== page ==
When I was at AOL, my sales mentor, Charlie Warner critiqued my sales presentation. He complimented me on my professionalism.  He said I used precise, technical terms and could perfectly articulate my company’s value proposition and how we stood against our competitors.

Then he got in my face and said words to me that have forever shaped my career:

“Your clients won’t know what the hell you’re talking about”.

Are we doing such a great job of explaining how the technology works that we forget how to find out if a client even cares?

What if a client doesn’t care about how the technology works at all?  What will that do to your presentation? In non-technical terms, can we explain how we will provide a solution to their problem? 

I once intervened when a member of my team corrected a client’s vocabulary as he described an in-house problem our technology could solve.  My teammate proceeded to explain what this problem was called and the name of the technical solution, and proceeded with her pitch.  I stopped the pitch.  “Tell us more,” I said, “about what’s not working.”  

If a client is opening up to you about a problem, take copious notes.  Learn their language instead of teaching them yours.

Charlie said “If you use terms your client doesn’t understand, it makes them feel stupid.  Do you really think they’ll open up to you and share their pain?  Using jargon is what gangs do, to separate themselves like an exclusive club.  Don’t do it.”

Lesson learned:  If you are selling your technology, you are a vendor. 

If you are learning, all over again, what problems a customer experiences and together you craft a solution that happens to use your technology, then you are a solution provider.

Laurel Earhart for Smart Content Conference

Matchmaking

Monday, August 2nd, 2010

What is the ‘matchmaking’ component of the conference?

One of the core objectives a conference attendee has, beyond obtaining knowledge, is to receive a return on his or her investment.  As our conference is positioned to bring together vendors, customers, press, and investors, we recognize that each attendee will have different definitions of what will be the most valuable outcome.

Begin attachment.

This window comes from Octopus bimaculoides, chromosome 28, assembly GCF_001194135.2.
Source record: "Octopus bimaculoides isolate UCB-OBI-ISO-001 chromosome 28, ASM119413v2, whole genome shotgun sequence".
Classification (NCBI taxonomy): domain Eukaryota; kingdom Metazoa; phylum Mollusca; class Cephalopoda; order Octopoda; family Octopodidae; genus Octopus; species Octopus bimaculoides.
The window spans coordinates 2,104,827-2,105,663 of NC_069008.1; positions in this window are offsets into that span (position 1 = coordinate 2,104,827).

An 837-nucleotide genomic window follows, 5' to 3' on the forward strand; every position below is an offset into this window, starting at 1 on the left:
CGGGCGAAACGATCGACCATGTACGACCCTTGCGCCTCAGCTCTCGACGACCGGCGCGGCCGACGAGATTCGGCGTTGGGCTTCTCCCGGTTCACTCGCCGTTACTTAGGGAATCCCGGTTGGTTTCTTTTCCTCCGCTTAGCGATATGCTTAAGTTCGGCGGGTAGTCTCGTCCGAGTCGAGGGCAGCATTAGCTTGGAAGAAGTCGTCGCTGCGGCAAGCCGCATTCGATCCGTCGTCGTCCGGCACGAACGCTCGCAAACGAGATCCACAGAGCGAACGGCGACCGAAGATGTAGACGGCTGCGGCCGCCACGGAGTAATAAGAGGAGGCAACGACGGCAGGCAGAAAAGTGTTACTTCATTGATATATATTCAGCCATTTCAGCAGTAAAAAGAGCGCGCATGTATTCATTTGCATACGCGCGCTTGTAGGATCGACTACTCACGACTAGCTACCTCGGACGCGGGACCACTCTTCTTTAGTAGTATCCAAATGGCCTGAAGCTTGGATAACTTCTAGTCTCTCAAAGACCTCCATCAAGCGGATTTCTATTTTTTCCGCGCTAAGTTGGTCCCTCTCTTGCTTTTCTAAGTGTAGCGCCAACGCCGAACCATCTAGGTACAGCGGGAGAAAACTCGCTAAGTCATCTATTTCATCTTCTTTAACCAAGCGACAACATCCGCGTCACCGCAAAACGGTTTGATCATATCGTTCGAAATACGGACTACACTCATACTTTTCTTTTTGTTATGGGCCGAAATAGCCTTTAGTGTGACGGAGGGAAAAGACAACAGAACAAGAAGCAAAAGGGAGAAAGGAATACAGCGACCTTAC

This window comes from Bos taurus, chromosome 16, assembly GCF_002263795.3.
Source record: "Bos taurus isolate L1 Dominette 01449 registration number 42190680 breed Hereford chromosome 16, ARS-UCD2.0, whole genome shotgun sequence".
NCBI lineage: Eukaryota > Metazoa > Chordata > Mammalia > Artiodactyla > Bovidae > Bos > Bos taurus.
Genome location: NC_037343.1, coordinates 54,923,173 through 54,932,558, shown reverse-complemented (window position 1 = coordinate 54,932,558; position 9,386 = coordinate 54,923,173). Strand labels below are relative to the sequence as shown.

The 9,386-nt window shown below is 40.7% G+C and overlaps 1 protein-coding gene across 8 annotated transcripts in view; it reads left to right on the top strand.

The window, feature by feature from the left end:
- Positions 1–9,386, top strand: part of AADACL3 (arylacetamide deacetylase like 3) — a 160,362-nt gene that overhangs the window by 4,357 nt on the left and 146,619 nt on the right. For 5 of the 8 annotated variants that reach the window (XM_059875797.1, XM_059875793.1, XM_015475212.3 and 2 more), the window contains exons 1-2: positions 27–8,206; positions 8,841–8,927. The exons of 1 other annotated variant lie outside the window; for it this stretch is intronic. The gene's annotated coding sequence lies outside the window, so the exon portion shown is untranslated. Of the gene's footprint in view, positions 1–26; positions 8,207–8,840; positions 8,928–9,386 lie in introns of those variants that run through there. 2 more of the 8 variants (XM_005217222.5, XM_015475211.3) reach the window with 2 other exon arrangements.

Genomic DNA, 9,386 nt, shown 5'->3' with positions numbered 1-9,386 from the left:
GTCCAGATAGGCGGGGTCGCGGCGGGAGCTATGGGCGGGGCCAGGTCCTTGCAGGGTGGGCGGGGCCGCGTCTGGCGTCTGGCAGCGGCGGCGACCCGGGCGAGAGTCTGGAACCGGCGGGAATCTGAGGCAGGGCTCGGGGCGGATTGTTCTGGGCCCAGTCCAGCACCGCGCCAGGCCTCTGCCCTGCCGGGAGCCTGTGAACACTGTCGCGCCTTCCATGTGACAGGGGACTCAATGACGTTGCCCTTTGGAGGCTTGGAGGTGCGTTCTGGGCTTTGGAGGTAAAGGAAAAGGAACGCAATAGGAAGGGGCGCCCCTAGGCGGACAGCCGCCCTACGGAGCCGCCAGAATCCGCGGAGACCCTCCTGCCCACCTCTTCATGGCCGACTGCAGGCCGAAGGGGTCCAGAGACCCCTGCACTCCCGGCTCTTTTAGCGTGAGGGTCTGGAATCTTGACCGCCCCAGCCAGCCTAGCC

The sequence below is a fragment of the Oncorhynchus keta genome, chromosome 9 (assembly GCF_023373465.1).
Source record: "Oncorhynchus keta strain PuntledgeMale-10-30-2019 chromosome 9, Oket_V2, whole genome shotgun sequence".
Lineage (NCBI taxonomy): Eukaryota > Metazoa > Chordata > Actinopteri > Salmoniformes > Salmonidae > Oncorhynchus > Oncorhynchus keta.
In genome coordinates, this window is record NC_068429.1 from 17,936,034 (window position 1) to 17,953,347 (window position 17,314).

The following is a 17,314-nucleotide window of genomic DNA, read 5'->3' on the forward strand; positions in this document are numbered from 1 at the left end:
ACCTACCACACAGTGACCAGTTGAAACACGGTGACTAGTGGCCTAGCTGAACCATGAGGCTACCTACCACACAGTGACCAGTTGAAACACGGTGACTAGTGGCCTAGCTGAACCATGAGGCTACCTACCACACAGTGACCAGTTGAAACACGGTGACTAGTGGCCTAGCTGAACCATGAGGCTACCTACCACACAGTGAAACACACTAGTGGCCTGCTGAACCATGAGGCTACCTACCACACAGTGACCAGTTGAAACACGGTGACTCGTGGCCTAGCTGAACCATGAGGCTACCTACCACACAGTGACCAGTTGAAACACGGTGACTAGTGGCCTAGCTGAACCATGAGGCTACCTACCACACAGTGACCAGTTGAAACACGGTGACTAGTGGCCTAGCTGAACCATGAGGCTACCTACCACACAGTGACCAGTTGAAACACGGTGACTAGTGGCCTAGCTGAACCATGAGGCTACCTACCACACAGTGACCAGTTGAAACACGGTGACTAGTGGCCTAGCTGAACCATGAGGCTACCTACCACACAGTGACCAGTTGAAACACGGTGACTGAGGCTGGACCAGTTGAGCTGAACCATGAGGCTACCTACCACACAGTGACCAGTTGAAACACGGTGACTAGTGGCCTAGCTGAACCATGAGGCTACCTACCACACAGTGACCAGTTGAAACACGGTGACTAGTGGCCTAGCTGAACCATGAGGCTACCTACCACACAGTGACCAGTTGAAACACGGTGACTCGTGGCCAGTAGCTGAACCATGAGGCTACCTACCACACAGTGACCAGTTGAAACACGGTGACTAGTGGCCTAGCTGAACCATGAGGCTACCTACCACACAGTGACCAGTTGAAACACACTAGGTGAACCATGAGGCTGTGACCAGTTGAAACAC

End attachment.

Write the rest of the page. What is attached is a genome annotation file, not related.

Toward that end, we are creating a pre- and post- conference matchmaking component.  Essentially, through a ‘triage’ questionnaire, I’ll work with you to identify your needs and help you articulate them to those who can meet them.  My colleague, Seth Grimes, has a unique view of the chessboard to know which providers can meet those needs.

As content analytics technology is evolving so rapidly, there are going to be a number of solutions presented which solve a problem you may not even be aware that you’re having.  Your company may have a business process in place and have dealt with it for so long it has become routine.   

Likewise, for content analytics companies, you may have been pitching “Solution A” when in fact you really needed to get your prospect decisionmakers on the same page for diagnosis.  In other words, prospects need to dial it back a bit, bring BOTH their biz dev and technology groups to the table for collaborative ownership.

What can matchmaking do for you?

– It can help you find your next career.

– It can enable strategic alliances with other vendor solutions

– It can help diagnose problems with business processes

 – It can illuminate new revenue opportunities

Our first series of triage questionnaires will go out just after Labor Day.  In the meantime, we’ll be doing some informal questioning of processes to help determine the best way we can help.

I’d love to hear your ideas.

Laurel Earhart, for the Smart Content Conference.